A non-nootropic benefit of cordyceps that some people have noticed is an increase in physical endurance. Some users report that they can run and do other types of cardio for longer periods of time than usual. Unlike most of cordyceps’ nootropic effects, this benefit has been studied in both animals and humans.

A 2017 study showed that cordyceps increased the amount of time that mice were able to swim. Another study done on humans a year earlier also showed promising results. Twenty-eight participants were randomly assigned to either receive cordyceps or a placebo. After one week, none of the participants showed improvement in any of the researchers’ measurements. However, after three weeks, the participants in the cordyceps groups showed improvement in several areas related to endurance.

The list of potential cordyceps benefits is long and may even include the ability to fight cancer. A 2012 paper exploring the anti-cancer effects of several types of mushrooms cited multiple animal studies about cordyceps affecting cancer in various (good) ways.

As you can see, just like another nootropic mushroom, Lion’s Mane, cordyceps seems to have a wide variety of potential benefits. A 2014 paper reviewing the literature on cordyceps’ benefits show it to have anti-tumor, anti-fatigue, anti-inflammatory, immunomodulatory, anti-diabetic, and anti-aging effects – to name a few.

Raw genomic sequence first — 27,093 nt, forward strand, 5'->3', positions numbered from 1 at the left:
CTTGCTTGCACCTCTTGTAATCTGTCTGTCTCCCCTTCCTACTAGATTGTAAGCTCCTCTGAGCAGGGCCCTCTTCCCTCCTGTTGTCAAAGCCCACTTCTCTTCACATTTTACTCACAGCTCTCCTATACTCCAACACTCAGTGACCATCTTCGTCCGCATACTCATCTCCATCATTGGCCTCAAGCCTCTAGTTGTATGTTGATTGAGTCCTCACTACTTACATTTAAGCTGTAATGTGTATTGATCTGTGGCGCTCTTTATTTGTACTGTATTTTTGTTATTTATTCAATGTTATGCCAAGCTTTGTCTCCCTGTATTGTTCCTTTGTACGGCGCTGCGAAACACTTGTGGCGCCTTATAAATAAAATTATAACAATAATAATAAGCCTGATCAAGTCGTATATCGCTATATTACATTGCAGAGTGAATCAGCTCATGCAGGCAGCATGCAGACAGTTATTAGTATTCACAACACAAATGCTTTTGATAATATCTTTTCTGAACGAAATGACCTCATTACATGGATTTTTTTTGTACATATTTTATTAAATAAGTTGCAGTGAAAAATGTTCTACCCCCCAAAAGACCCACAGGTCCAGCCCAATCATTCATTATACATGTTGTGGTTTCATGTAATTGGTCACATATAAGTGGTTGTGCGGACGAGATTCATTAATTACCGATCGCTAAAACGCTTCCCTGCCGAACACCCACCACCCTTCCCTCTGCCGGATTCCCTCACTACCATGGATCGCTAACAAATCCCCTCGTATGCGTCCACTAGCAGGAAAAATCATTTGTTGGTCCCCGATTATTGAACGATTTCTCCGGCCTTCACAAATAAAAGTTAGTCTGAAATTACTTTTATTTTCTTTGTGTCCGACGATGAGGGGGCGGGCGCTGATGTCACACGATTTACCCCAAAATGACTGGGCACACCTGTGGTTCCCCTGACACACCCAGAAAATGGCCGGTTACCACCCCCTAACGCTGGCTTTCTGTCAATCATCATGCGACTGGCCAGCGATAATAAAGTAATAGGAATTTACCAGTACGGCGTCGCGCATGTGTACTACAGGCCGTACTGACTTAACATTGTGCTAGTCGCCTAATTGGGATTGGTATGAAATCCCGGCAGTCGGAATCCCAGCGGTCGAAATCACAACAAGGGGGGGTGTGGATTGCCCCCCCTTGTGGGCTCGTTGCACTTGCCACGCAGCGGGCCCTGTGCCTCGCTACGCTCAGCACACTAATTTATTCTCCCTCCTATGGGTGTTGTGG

Potential Cordyceps Benefits:

  • Improved mood
  • Reduced stress and anxiety
  • Increased energy
  • Better sleep
  • Reduced inflammation
  • Anti-cancer
  • Improved immune system

Cordyceps Dosage

Human trials have used cordyceps dosages ranging from 1,000 milligrams (mg) to 3,000 mg. It is usually taken either once a day in the morning or twice a day, once in the morning and once at night. Some users report that they have trouble falling asleep when taking cordyceps at night.

The full benefits of cordyceps may take several weeks to notice. It’s probably a good idea to start with a dosage at the low end of the range above (1,000 mg/day). If after a couple weeks you don’t notice anything, consider increasing the dosage.

Cordyceps can be taken with or without food. Taking it on an empty stomach may increase absorption but may also cause mild nausea.

Cordyceps Side Effects

Most people seem to tolerate cordyceps quite well with few, if any side effects. When they do occur, they are usually mild and go away after you stop taking cordyceps. Side effects may include nausea, trouble sleeping, anxiety, and tiredness.

These side effects seem to be uncommon but can occur. Some of them can be mitigated by changing the way you take cordyceps. If you experience nausea while taking it on an empty stomach, try taking it with a small snack. If you experience trouble sleeping, try only taking cordyceps in the morning.

Where To Buy Cordyceps

Cordyceps is usually sold as an extract of Cordyceps Militaris. That’s what you want. It’s the type of cordyceps that is commonly used and has been studied the most. There are several places where you can buy cordyceps online.


Talk about magic mushrooms! As you now know, cordyceps have a wide array of potential benefits. Like Lion’s Mane and other adaptogenic mushroom, cordyceps have become quite popular in the nootropics community.